Starting from the pole position, Andretti Autosport’s Zach Veach led all 30 laps in today’s Indy Lights presented by Cooper Tires event at Barber Motorsports Park and won by a margin of 3.8 seconds over GP2 veteran Luiz Razia of Brazil.
Gabby Chaves, who won the most recent Lights race two weeks ago at Long Beach, started alongside Veach on the front row but instead made contact with Belardi Auto Racing teammate Alex Baron in Turn 1 and sent the latter off track.
Both cars kept going after the incident but Chaves was never the same as he ultimately slipped to a sixth-place finish. Meanwhile, Baron shook off his first-lap run-in and charged all the way to fifth at the checkered flag.
“We were very happy to use our pole to an advantage, as we didn’t get that opportunity in Long Beach,” Veach said to the IMS Radio Network. “But it was a great car to drive.
“I really didn’t know what was going on [in Turn 1]. I saw a lot of things moving around in my mirrors and I just kind of prayed that I didn’t get swept up into it. But this car was easy to drive, it was really consistent, and I’m excited to [run another race] tomorrow.”
As for Razia, he was able to secure his first Lights podium after finishing fifth in the season’s first two events. Following Long Beach, he taped pictures of that race’s group of podium finishers – Chaves, Veach, and Andretti’s Matthew Brabham – on a mirror for motivation.
Schmidt Peterson Motorsports was able to get two of their men on the podium, with Razia’s runner-up and Jack Harvey’s third-place finish (he was five seconds off of Veach’s pace). Brabham was fourth, 9.5 seconds behind Veach.
Veach now holds a 26-point lead in the Lights championship over Chaves going into tomorrow’s second race at Barber. That race will start at 1 p.m. ET and will be shown on NBCSN at 5:30 p.m. ET following coverage of the Honda Indy Grand Prix of Alabama for the Verizon IndyCar Series.
Chase Sexton stumbled in San Diego and Eli Tomac had a hard fall in Anaheim 2, but the Monster Energy Supercross numbers for Houston suggest they will continue to be the ones to beat in Houston. To do so, they will have to turn back challenges from another pair of riders who have swept the top five in the first three rounds and another with a worst finish of sixth.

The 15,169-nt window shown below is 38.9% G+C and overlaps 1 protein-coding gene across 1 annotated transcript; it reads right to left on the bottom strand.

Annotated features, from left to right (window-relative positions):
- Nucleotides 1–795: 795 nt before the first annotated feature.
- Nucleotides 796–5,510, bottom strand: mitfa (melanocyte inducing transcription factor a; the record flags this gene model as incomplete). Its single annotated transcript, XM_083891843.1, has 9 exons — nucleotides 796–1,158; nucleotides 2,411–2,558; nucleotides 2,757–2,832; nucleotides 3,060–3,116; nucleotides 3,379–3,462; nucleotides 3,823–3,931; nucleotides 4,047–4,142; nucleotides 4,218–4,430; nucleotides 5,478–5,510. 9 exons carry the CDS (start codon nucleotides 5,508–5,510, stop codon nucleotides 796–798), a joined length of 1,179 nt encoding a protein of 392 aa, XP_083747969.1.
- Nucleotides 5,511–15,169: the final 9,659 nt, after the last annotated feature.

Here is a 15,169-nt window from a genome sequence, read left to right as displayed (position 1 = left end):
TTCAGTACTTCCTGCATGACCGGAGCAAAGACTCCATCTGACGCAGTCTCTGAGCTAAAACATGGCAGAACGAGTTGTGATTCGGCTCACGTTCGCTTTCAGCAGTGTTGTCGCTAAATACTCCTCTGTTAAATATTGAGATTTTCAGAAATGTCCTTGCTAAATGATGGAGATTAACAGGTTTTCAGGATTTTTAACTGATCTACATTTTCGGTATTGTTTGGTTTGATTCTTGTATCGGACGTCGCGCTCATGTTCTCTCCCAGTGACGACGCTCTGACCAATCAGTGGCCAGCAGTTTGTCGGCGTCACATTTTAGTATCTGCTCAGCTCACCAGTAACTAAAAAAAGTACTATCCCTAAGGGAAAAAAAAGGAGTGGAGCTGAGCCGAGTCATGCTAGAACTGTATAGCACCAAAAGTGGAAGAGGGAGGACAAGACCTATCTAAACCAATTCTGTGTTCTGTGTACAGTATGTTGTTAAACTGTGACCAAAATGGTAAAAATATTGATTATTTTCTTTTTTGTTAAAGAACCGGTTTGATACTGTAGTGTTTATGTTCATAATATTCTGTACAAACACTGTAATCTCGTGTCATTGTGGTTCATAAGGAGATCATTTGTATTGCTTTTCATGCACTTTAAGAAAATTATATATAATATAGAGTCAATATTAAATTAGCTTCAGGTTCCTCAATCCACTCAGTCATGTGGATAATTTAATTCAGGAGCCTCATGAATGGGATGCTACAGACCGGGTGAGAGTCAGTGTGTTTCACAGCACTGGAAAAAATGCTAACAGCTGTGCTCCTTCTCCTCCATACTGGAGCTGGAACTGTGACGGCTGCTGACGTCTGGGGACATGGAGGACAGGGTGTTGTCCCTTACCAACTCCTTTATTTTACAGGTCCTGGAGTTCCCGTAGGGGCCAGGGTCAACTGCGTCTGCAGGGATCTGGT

There are reasons to believe Webb and Roczen can keep those streaks alive.
Webb is the only multiple winner at Supercross’ current Houston stadium. His pair of wins came in 2019 and 2021, the same year he won his two 450 championships.
Clinton Fowler points out this week, that Webb has carried that strength into 2023. Webb had a late surge in Anaheim 1, advancing from fifth to second in the final six laps. In San Diego, he set his ninth fastest lap with two to go and his eighth fastest on the final lap. He posted his fastest lap of Anaheim 2 on Lap 12 while the rest of the field did so on Lap 6 on average.
By comparison, Tomac set his 14th fastest lap on the final circuit in route to winning the Main at San Diego while he was trying to keep Webb at bay.
With a sixth at San Diego, Dylan Ferrandis barely missed sweeping the top five in his first three races as did Tomac with a sixth last week at Anaheim 2.
This will be the 46th year Supercross has visited Houston and with 55 races the city is tied for the second-most with Detroit.
Webb won most recently in 2021 in the final race of three held there that year as the series executed a strategy of racing in residencies to limit travel during height of the COVID-19 pandemic. Tomac and Justin Barcia also won in Houston in 2021.
Two privateers have started the season on a high note.
Joshua Cartwright and Joshua Varize have each made the last two Mains. Cartwright finished 18th in San Diego and 21st last week in Anaheim 2 – all while working fulltime as a Business Intelligence Analyst at the University of Texas, Dallas. Varize earned a top-15 (12th) in San Diego and was 21st in Anaheim 2 in his third season on a 450.
The numbers show none of the active 250 Supercross East riders have won in Houston, so no matter who steps on top of the box, there is going to be a fresh face. That is not surprising since most of the top competitors have not raced at this venue yet.
Michael Mosiman has a pair of top-fives there, however. His best finish was a second in the second 2021 race. Garrett Marchbanks scored a top-10 in his rookie season of 2019 in Houston.
In the 250 East division, Hunter Lawrence is one of the favorites to win the title now that Christian Craig has moved to 450s. Last year he had four wins and nine podiums, but failed to set a fast lap in a race.